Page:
cleberjr's picture
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Joined: 04/16/2012
It's comforting to hear that!

It's comforting to hear that! Keep up the amazing work!

 
kevinpschaaf's picture
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Joined: 07/27/2012
Supported platforms

Hi Cleber, I'm Kevin Schaaf, the product manager on the Enyo framework. I understand your concern, so I want to clarify our support matrix a little bit. First, our goal is that Enyo works across ALL modern web platforms, period (which certainly includes Linux). However, "all" is a pretty huge problem space with a really long tail when you start permuting browsers with browser versions with devices with operating systems with operating system versions (any one of which can and often do result in strange browser quirks), so we thought Enyo developers would appreciate understanding how we prioritize our testing and issue resolution.

You should expect Enyo to work well across all Tier 1 and 2 platforms including Linux, with the main difference being the order and priority we give to QA testing and issue resolution, based largely on market relevance (for example we spend a lot of time on Android Gingerbread and ICS, and less on Honeycomb because there are far fewer devices out there). Right now we QA at least 17 different configurations at every release, but we do look at and fix any issues found on Tier 2 platforms, and we're working on automated and possibly crowdsourced testing to get better coverage across the long tail of other configurations. Not hating on Linux (or Blackberry or anyone else)! -Kevin

 
ned
ned's picture
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Joined: 10/20/2008
I wouldn't read too much into

I wouldn't read too much into that. The multiplicity of Linux distros makes it perfectly understandable that a big company like HP would represent it this way - but we're confident that Linux will be well supported.

 
nmonday's picture
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Joined: 03/19/2009
It must be scary to go

It must be scary to go through such a drastic change, after investing time and development efforts into a different solution. It really does sound like it will pay off in the long run though.

 
Joshua.K's picture
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Joined: 03/05/2012
Is there a middle tier?

Is there a middle tier? I just discovered Enyo myself and have begun to play with it.

Traditionally, for browser based apps you have the database, and then some middle layer (JBoss and Struts, or Apache and Django) that serves up the javascript. Is that the case with Enyo, or have I not gotten the big picture yet?

 
jrogelstad's picture
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Joined: 12/10/2008
We'll be talking more about

We'll be talking more about all this once we get the beta launched, but the short answer is yes there is a middle tier. It is made up of multiple components built using NodeJS including a service framework (node-xt), a router (node-router) and a datasource (soon to be renamed node-datasource). We've also built an ORM layer to handle object relational mapping and function dispatch calls on the database using plv8js for Postgres. You can see all the pieces here:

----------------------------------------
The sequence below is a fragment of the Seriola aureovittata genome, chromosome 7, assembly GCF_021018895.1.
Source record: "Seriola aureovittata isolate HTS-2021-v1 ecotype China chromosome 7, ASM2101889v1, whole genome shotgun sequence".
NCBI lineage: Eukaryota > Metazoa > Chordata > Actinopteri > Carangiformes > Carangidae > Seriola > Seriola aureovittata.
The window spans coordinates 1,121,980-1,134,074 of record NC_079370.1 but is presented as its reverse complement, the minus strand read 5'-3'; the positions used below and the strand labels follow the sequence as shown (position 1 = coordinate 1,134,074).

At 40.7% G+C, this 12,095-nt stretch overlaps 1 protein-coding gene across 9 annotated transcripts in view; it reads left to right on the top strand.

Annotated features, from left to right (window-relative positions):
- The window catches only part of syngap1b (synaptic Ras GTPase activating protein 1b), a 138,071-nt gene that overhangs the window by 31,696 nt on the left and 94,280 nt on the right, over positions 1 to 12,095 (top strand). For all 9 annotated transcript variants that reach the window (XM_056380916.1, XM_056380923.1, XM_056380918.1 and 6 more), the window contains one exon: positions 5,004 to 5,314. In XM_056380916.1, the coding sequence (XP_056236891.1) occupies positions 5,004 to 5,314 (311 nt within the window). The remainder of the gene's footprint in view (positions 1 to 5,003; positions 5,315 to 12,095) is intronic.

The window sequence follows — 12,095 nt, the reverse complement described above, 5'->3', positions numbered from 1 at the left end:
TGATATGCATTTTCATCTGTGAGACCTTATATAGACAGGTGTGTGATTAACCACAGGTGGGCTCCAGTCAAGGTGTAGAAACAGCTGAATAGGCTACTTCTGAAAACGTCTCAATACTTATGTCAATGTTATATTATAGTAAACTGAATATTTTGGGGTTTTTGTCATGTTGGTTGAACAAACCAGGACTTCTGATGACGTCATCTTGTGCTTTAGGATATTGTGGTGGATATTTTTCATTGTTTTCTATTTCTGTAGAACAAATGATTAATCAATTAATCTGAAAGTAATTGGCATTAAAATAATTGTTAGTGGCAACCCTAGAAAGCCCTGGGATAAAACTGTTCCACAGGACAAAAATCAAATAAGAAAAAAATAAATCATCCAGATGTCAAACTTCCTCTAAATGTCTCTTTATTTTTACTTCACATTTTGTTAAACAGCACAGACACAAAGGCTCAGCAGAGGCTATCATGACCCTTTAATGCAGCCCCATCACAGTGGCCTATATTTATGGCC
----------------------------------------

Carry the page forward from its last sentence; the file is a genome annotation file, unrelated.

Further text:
https://github.com/xtuple/

Please be advised, however, we are still in active development and will not be fielding questions on how it all works until we have a release.

Also note that current users of the Qt based version of xTuple will continue to be able to operate in version 4.0 without any of these new layers. These new components are strictly optional to support the web-mobile client.

 
MissySchmidt's picture
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Joined: 02/07/2012
Screenshot of EnyoJS.com
 
MissySchmidt's picture
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Joined: 02/07/2012
Enyo continues to share the love

Case study: xTuple finds Enyo "a dream"

Two months ago while attending O’Reilly’s Fluent JavaScript conference, we met the folks at xTuple who had a booth a few down from ours. Like many others we chatted with, they were hearing about Enyo for the first time and were somewhat skeptical, but pledged to give Enyo a closer look. Boy were we surprised when they let us know 6 weeks later that they had such quick success porting their mobile web client to Enyo that they were prepared to scuttle a half-year development effort using other frameworks and make the switch to Enyo! Take a look at this article from the xTuple blog where Director of Product Development John Rogelstad offers an insightful view into their reasons for making the switch.

http://blog.enyojs.com/post/28369861644/case-study-xtuple-finds-enyo-a-d...

 
szuke's picture
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Joined: 12/01/2002
So will John be in Sunnyvale

So will John be in Sunnyvale this weekend?

 
MissySchmidt's picture
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Joined: 02/07/2012
Sunnyvale

@EnyoJS Hackathon 1st in SF Bay Area focused on Enyo-based applications. Saturday Aug 4 - who's going? http://enyohackathon.eventbrite.com/

 
jrogelstad's picture
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Joined: 12/10/2008
I wish I could... but we've

I wish I could... but we've got to get this product to beta.

I've heard though that the Enyo Hackathon is completely sold out. Good sign.